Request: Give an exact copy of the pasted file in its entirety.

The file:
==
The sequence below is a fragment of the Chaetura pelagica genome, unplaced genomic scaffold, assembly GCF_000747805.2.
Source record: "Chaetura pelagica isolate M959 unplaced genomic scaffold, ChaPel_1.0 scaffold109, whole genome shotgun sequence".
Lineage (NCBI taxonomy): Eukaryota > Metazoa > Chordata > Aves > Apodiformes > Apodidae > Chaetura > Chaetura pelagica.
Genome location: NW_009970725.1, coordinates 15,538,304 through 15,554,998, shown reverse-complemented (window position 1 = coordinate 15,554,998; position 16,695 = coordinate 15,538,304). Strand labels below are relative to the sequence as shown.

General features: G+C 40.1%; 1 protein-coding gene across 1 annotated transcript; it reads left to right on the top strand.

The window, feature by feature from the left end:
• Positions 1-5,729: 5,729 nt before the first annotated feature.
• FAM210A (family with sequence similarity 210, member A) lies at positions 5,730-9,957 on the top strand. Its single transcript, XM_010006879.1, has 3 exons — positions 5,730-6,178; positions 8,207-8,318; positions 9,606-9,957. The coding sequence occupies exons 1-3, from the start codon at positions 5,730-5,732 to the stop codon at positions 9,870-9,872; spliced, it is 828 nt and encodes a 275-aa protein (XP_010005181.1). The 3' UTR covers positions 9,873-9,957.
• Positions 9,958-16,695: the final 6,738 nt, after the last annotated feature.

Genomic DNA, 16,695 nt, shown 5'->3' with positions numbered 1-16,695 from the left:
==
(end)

The sequence below is a fragment of the Chaetura pelagica genome, unplaced genomic scaffold, assembly GCF_000747805.2.
Source record: "Chaetura pelagica isolate M959 unplaced genomic scaffold, ChaPel_1.0 scaffold109, whole genome shotgun sequence".
Lineage (NCBI taxonomy): Eukaryota > Metazoa > Chordata > Aves > Apodiformes > Apodidae > Chaetura > Chaetura pelagica.
Genome location: NW_009970725.1, coordinates 15,538,304 through 15,554,998, shown reverse-complemented (window position 1 = coordinate 15,554,998; position 16,695 = coordinate 15,538,304). Strand labels below are relative to the sequence as shown.

General features: G+C 40.1%; 1 protein-coding gene across 1 annotated transcript; it reads left to right on the top strand.

The window, feature by feature from the left end:
• Positions 1-5,729: 5,729 nt before the first annotated feature.
• FAM210A (family with sequence similarity 210, member A) lies at positions 5,730-9,957 on the top strand. Its single transcript, XM_010006879.1, has 3 exons — positions 5,730-6,178; positions 8,207-8,318; positions 9,606-9,957. The coding sequence occupies exons 1-3, from the start codon at positions 5,730-5,732 to the stop codon at positions 9,870-9,872; spliced, it is 828 nt and encodes a 275-aa protein (XP_010005181.1). The 3' UTR covers positions 9,873-9,957.
• Positions 9,958-16,695: the final 6,738 nt, after the last annotated feature.

Genomic DNA, 16,695 nt, shown 5'->3' with positions numbered 1-16,695 from the left: